All the same it’s many a person who can go to a painting and see someone in it as if that person is as alive as daylight though in reality that person has not lived or breathed for hundreds of years.
* * *
…cause pictures can be both life and death at once and cross the border between the two.

This “Part I” begins with del Cossa’s spirit having been “ripped up” from its resting place, for reasons unknown to her, and sent to be near a fourteen year old girl who cannot see or hear her. When she first sees her, she initially mistakes her for a boy; the girl is sitting in a museum, staring at one of del Cossa’s own paintings.

The narrative then moves backward and forward, always in the first person, with recollections of del Cossa’s childhood, her nurturing mother who died young, her studies, her closest friend, Barto, her assistant (“the pickpocket”), the details of the murals she paints for the Duke and ultimately, her own death. She also tells us what she observes of the unknown fourteen year old girl.

Yet, even though the voice of del Cossa sounds, for the most part, completely real and credible, there are hints that something is not quite right. For example, the 15th century painter occasionally uses some very modern slang: “Just saying” and “cause” in place of “because.” This bit of a mental tickle is left unresolved.
Part I: The George Story
George’s mother is a recognized economic journalist with several degrees and a leader in the online “Subvert” campaign in which politically- subversive cartoons are posted anonymously. She is a wonderful, engaged, intelligent mother with a great sense of humor.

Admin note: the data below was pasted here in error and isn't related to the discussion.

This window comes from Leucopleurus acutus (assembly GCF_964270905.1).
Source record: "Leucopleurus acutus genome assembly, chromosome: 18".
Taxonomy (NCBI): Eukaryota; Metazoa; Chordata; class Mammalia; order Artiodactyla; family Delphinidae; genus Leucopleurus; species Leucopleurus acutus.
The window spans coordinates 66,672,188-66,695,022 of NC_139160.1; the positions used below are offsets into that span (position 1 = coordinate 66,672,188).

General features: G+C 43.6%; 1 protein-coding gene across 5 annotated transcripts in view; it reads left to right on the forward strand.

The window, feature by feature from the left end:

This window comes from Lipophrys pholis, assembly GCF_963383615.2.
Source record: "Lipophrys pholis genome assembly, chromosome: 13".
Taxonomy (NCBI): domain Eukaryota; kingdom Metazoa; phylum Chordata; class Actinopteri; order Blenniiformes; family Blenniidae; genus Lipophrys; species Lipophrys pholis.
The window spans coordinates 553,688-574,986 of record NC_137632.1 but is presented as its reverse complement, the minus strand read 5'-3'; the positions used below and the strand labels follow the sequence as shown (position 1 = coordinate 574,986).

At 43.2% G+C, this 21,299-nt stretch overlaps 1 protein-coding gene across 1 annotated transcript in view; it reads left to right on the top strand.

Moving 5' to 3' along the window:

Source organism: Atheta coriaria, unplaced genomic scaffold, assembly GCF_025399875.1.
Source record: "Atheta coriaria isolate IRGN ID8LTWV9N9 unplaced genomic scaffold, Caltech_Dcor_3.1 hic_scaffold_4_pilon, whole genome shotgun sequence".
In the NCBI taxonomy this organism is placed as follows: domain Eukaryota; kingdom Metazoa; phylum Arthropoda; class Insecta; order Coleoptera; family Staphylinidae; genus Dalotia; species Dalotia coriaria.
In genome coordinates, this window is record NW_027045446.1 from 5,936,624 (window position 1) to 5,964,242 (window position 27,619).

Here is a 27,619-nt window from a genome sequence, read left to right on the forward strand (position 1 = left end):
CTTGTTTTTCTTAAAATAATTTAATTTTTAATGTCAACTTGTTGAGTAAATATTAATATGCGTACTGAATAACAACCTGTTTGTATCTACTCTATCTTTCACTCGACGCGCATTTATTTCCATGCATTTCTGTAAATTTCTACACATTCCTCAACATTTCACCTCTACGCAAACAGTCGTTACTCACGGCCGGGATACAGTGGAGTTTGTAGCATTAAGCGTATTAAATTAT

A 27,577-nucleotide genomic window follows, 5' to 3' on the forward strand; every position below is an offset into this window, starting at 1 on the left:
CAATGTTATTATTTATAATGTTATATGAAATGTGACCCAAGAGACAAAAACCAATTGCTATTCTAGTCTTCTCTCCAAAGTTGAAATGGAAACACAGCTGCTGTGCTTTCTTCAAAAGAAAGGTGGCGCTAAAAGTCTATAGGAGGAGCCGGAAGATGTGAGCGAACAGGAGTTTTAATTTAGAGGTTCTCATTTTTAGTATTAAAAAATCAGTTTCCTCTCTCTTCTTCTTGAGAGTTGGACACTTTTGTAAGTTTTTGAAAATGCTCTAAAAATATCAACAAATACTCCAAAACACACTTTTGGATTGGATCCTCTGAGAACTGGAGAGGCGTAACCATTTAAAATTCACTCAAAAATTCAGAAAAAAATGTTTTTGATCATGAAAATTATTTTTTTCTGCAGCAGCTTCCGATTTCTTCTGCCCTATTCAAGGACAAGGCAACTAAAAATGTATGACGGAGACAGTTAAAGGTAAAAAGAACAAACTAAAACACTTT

As the section opens, she is also dead from a severe reaction to antibiotic medications.

Four months before her death, she was flipping through an old art magazine, saw pictures of del Cossa’s restored murals and immediately decided she and her two children would go to Ferrara to see them. (Ali Smith has said in an article in The Guardian, 8/24/14, that this is exactly the way she first became aware of the murals.) A good part of this section is devoted to the trip to Ferrara.

Now, four months later, George is in deep mourning. As in the other Section I, the narrative jumps backward and forward in time. George has effectively taken her mother’s role in looking after her younger brother while her father drowns his own sorrows in booze. And here there is a different kind of duality: her mother is dead but still very “alive” in George’s memory. Both living and dead. Both “here” and gone.

She thinks back to their trip to Ferrara when she asked her mother, “What’s the point, what’s the point of it? What’s it got to do with anything? What’s the point of art?” and her mother replied:

Art makes nothing happen in a way that makes something happen.

George learns that one of del Cossa’s paintings is in the National Gallery and, because it provides a kind of connection to her mother, she visits the painting every day, spending hours simply looking at it.

Returning to school, she meets and becomes friendly with a new girl, Helena, called “H.” The two of them are paired up to do a project on empathy and decide to base it on del Cossa’s life, imagining the details of a life they cannot know in reality. That leads the reader to ask:

Is Francesco’s spirit sent to George by design, or is George imagining Francesco’s story to make sense of her own life? There’s a chance that both – the titular both – may be true. Smith has said that the duality of the novel, in which stories run over and alongside each other, is inspired by frescoes, which often bear layers of drawings underneath what’s visible. (Sophie Gilbert, The Atlantic, 12/3/14)

The question is never expressly answered. The reader is left to consider the possibilities, to think about both.


Photo by David Sandison
Ali Smith is the author of four short story collections, a book of autobiographical writing, and two plays. She has written seven novels, many of which have won awards. How to be Both was short-listed for the Man Booker prize, the Bailey Women’s Prize (formerly the Orange), and the Folio Prize. It won the 2014 Goldsmiths Prize and the 2014 Costa Novel Award.